UQM PowerPhase125 Electric Car Motors

by Tom Villars
(Washington DC)

UQM Powerphase EV Motor Inside!

UQM Powerphase EV Motor Inside!

I'm interested in investing in UQM and would like to hear your opinion on their new product the PowerPhase125.

In quantities of over 200,000/year they are quoting a price of $1418 for both the motor and controller. I'm not an expert but their spec sheet seems to address many of the concerns you've raised about DC motors. Is this a viable alternative for a mass produced EVs?


Hi, Tom -
Is it a viable alternative? Yes, I think it is.

Toyota must have thought so, too, because this is the same type of motor they put in their Rav-4 EV back in the day.

The UQM Powerphase motors are brushless per-mag motors which - as I look at the spec sheet (pdf) - have qualities of the AC motor and also qualities of the DC motor. The torque curve looks like a typical golf cart motor, but when powered by 300 or so volts, it just feels like a rocket. Who cares that it tops out at 75 mph or thereabouts?

I really, really like what little I've seen so far - like this gorgeous Lotus Elise conversion with the UQM Powerphase 75 inside. (The difference between the 75 and the 125 is that the 125 is more powerful - but basically the same motor.)

As far as investing based on my opinion? I really liked Phoenix Motorcars and those Altair NanoSafe batteries, too - didn't keep them from going bankrupt.
Shows you what I know; )

Regards,
Lynne

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Radial flux electric car motors

by Tom
(Sydney, NSW, Australia)



What are the advantages of Radial flux AC induction motors? From what I have read, Axial flux motors have a higher efficiency and lower volume per power and energy basis. Is it just the dimensions that inhibit them from being more widely used?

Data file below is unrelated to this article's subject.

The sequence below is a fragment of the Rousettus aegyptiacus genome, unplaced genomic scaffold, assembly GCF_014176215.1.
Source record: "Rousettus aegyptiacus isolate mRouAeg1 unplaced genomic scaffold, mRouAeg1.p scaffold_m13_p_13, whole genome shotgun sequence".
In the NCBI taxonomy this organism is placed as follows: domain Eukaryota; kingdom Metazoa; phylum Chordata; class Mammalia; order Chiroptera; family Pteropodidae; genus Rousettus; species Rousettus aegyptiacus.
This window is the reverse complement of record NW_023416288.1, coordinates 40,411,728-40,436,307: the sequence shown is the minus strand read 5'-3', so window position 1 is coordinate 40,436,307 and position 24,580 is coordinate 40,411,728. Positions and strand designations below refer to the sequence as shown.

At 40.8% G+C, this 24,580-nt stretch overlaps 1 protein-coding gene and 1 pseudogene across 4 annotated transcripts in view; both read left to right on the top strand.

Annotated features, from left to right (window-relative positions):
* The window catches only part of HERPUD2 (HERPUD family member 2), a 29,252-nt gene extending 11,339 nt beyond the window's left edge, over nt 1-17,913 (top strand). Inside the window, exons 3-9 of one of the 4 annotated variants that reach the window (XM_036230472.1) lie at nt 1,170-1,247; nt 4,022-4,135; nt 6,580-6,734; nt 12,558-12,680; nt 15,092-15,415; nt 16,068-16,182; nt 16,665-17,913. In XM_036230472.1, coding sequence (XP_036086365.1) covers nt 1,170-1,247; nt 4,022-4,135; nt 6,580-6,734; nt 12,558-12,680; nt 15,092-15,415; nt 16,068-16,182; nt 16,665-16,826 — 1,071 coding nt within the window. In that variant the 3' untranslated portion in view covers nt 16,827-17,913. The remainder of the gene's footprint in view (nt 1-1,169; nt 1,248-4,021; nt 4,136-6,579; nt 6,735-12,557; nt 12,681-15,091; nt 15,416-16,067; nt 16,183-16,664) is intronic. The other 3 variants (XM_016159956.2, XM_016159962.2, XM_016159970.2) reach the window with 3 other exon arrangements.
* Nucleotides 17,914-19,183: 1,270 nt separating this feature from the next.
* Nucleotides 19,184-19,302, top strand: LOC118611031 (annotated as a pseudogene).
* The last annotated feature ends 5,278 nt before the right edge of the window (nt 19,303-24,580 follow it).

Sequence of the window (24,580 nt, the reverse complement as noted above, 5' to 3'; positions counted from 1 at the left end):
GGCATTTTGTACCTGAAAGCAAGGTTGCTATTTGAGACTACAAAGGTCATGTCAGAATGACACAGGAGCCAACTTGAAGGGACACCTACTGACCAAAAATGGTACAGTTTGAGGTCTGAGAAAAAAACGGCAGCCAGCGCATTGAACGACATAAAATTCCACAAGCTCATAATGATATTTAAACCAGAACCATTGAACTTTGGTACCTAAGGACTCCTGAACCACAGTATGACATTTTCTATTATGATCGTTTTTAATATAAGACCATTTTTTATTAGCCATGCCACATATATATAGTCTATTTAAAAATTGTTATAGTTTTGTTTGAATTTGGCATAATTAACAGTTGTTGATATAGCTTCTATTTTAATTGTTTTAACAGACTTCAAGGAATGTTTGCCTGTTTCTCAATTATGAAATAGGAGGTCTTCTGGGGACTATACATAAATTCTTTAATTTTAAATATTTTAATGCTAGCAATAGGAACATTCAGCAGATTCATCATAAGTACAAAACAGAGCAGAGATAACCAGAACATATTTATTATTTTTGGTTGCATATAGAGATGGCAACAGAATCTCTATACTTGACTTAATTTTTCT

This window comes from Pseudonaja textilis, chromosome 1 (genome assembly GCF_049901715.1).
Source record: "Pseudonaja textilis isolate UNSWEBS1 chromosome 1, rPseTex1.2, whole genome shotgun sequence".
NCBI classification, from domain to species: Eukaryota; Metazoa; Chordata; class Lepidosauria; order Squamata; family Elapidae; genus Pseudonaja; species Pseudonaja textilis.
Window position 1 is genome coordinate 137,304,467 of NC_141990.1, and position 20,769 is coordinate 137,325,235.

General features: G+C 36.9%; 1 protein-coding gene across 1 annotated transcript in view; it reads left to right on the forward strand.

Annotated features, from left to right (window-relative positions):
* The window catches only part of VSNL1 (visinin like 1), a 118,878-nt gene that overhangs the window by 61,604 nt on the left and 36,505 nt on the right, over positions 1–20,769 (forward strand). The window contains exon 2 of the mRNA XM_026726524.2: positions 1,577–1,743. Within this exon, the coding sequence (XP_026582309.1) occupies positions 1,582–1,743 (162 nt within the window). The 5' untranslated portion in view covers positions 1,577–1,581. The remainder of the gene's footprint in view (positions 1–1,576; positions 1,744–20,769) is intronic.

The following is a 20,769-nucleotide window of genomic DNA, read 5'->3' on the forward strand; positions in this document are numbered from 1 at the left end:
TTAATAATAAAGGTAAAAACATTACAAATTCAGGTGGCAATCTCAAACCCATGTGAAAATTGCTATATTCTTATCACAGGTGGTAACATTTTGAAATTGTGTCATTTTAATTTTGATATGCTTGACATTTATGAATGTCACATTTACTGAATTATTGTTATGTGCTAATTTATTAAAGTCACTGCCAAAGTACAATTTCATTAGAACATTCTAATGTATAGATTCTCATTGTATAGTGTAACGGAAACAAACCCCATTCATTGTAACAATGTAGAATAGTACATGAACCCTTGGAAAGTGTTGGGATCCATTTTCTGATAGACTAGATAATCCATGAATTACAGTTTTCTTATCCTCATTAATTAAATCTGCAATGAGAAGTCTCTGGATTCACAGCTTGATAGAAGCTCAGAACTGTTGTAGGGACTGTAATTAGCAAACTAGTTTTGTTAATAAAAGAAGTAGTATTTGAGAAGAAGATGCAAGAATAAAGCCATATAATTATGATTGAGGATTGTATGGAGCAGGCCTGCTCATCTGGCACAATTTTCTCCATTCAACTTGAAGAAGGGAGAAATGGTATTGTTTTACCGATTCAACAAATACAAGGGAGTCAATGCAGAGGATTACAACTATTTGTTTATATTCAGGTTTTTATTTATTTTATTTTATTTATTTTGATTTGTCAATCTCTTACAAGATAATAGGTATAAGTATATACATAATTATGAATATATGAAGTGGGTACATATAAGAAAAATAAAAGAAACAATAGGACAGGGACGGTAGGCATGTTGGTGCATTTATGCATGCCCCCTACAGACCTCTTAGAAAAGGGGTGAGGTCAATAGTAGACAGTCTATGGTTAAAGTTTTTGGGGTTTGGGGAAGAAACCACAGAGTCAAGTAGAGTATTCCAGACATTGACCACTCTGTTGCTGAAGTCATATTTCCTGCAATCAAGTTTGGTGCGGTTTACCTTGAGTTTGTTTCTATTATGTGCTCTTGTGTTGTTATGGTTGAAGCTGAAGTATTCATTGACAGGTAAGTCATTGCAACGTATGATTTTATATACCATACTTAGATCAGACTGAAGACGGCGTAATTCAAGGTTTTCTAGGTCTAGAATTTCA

Hi, Tom -
I'm sorry, but I have no idea. Axial flux motors, I've heard of them being used in hub motor applications, as in the video above...but I'm not familiar with radial flux motors.

You might try the guys over at the EV Discussion List, or maybe someone else can comment?

Regards,
Lynne

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Brushless DC Motors

by Anonymous
(Little Switzerland, NC, U.S.A.)



I may be showing my ignorance, but I believe brushless DC motors run on three phase AC. Why is it called a DC motor?

Well...
Brushless DC motors run on batteries when you put them in an electric car, and 3-phase AC induction motors do the same. That's not the part that makes classifies them as AC or DC electric motors.

Wikipedia's opinion: "...more a de facto convention rather than a rigid distinction."

Brushless DC (BLDC) motors DO look and act a lot like 3-phase AC induction motors - including needing a more complicated controller than a series wound DC motor - but the torque curve of a BLDC motor is more similar to a permanent magnet DC motor (because that's basically what it is), and induction (slip) doesn't generate torque as it does in a 3-phase AC induction motor.

Please check out ZEVA's excellent motors page for an animated illustration of these electric motors!

Regards,
Lynne

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